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TSN Raptors Reporter

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VICTORIA – When Otto Porter Jr. was weighing his options in free agency and mulling over an offer from the Raptors this past summer, one of his first calls was to his good friend and former Chicago Bulls teammate Thaddeus Young.

Porter already had a pretty thorough scouting report on the city – his wife is from Toronto, after all – but what about the team and the organization? Young, who came over at last February’s trade deadline, was happy to vouch for them.

“He’s definitely one of my better friends in the league,” Young said. “He reached out to me and asked me all of the questions that needed to be asked and I told him to come on through. Just come on through, sign the deal and let’s go. We’ll be ready to rock and roll.”

“It was a small factor [in my decision],” Porter admitted.

After playing together for parts of two seasons in Chicago from 2019 to 2021, the veteran forwards have been reunited with the Raptors. Fresh off winning a championship as a key member of the Golden State Warriors, Porter agreed to a two-year, $12.4 million deal with Toronto in early July. Young, also a free agent, had re-signed with the club a week before.

His decision was an easy one. While the details of his new contract needed to be worked out, the 34-year-old knew where he wanted to be.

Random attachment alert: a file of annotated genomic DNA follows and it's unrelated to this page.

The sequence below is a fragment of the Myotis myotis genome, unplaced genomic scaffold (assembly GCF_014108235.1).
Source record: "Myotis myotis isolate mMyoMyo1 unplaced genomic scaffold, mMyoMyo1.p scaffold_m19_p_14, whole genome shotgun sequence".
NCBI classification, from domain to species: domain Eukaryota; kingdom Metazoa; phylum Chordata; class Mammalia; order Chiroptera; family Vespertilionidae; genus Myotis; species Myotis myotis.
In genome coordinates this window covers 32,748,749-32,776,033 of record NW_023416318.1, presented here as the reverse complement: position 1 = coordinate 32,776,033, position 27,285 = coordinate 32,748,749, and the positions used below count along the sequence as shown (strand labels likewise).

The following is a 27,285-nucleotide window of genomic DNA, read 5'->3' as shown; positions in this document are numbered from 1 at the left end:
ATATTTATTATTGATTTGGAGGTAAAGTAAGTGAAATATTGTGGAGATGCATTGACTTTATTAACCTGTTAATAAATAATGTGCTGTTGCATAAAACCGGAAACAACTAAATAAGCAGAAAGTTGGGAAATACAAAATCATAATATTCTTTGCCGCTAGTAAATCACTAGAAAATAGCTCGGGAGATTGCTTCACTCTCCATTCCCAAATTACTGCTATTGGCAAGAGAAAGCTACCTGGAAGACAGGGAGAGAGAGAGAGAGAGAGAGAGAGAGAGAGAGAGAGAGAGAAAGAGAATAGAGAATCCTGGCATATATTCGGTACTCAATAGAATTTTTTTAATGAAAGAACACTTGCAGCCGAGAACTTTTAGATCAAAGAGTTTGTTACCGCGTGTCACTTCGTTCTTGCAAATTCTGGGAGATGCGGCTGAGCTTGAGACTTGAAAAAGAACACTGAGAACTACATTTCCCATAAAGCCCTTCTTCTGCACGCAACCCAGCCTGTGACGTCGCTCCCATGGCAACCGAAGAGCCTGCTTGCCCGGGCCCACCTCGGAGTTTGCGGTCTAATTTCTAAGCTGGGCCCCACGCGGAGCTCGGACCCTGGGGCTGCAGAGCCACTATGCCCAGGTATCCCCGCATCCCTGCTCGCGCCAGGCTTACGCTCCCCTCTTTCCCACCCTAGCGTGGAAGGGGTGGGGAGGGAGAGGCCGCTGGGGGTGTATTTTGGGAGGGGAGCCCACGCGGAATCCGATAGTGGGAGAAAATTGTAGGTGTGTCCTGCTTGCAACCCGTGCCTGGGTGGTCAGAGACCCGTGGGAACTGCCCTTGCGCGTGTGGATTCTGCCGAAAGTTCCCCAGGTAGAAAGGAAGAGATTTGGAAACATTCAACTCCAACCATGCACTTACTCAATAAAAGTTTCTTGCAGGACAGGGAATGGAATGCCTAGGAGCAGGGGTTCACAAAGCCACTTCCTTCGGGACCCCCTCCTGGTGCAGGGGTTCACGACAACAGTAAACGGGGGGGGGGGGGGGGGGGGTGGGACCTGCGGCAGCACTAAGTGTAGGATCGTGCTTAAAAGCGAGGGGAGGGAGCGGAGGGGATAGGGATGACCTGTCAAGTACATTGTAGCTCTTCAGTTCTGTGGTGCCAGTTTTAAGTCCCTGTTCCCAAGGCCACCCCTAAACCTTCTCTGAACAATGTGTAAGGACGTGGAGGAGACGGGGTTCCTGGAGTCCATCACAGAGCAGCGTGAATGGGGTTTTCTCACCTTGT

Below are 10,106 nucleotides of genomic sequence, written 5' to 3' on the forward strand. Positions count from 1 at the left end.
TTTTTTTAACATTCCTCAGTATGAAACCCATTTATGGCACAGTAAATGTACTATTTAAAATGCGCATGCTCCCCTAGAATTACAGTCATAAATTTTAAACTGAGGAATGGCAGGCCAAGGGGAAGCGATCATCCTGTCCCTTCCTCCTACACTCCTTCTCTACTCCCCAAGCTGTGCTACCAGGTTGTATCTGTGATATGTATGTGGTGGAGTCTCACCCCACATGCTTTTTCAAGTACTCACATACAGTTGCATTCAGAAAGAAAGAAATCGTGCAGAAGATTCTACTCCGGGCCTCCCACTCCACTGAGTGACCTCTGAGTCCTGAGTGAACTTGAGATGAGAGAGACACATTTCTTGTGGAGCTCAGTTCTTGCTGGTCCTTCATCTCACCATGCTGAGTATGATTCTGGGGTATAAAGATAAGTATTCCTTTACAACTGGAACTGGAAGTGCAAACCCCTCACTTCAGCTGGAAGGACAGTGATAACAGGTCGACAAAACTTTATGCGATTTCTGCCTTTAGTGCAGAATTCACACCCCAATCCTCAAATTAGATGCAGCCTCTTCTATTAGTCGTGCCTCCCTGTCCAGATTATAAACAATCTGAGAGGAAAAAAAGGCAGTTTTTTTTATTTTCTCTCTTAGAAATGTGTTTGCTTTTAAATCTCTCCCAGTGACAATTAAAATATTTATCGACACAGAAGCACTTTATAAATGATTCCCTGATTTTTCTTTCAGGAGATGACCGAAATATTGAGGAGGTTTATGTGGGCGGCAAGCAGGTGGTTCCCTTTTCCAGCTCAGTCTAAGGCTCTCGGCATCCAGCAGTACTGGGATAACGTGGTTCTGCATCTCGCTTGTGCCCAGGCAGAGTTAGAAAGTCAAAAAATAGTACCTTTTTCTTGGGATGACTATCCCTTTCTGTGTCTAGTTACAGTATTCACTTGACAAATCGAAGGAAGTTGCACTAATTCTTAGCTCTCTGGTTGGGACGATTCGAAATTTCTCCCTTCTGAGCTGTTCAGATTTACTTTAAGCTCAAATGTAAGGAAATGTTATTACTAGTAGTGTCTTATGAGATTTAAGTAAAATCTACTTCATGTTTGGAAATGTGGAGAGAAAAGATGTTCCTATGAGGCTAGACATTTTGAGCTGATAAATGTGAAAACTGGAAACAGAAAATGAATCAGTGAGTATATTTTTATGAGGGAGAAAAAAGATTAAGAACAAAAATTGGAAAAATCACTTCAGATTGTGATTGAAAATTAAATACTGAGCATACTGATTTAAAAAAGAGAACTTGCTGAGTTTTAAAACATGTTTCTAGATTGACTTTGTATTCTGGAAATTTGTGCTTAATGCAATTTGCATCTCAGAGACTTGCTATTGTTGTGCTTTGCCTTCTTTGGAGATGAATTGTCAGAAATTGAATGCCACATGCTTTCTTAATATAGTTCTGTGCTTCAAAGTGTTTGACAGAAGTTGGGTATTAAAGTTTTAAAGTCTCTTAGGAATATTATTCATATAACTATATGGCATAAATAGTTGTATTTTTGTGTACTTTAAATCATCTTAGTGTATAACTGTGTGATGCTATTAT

“In my mind, it was always to try to get back here,” Young said following his team’s morning session on the first day of training camp in Victoria, B.C. “Even when I spoke to [general manager] Bobby [Webster] and [president and vice chairman] Masai [Ujiri] on the phone when the trade was actually going down, the first thing they said was, look, we don’t want this to just be a one year thing, we want this to be something that lasts beyond this year, and I was completely fine with that.”

Acquired from San Antonio for the expiring contract of Goran Dragic and a first-round pick, Young appeared in 26 regular season games for the Raptors and, despite sustaining a thumb injury early in their first-round series with Philadelphia, he performed well in the playoffs.

Last year was a whirlwind for Young, who only played sparingly with the Spurs and had to relocate his family to a new country mid-season. Naturally, it took him some time to find his rhythm and get comfortable in his new surroundings, but once he did, he fit right in. It didn’t take long for him to make his veteran presence felt on one of the league’s youngest teams. Now that he’s had a full off-season to get settled and is with his new team from Day 1, he’s excited about what he can bring, and so are they.

“To me, he’s almost like a new addition this year as well,” head coach Nick Nurse said of Young. “We know who he is, what he can bring and we like him a lot, and he likes us, but it’s almost like having another new guy because he’s totally in a new position than he was a year ago, starting [the season] with us now.”

“[It feels] 10-times different,” said Young. “I’m coming into training camp and coming into the season with a fresh mind, mentally prepared and focused. Last year when I got here, like, I was fine but that’s because I’m a tough individual. But I was mentally burned out, just for the simple fact that I didn’t play the first half of the season and I spent a lot of time conditioning myself and burning myself out trying to be ready for the second half of the season. And then I think when I got here I wasn’t able to really play to my full potential and my full reach. So now I get a fresh mind, a fresh start.”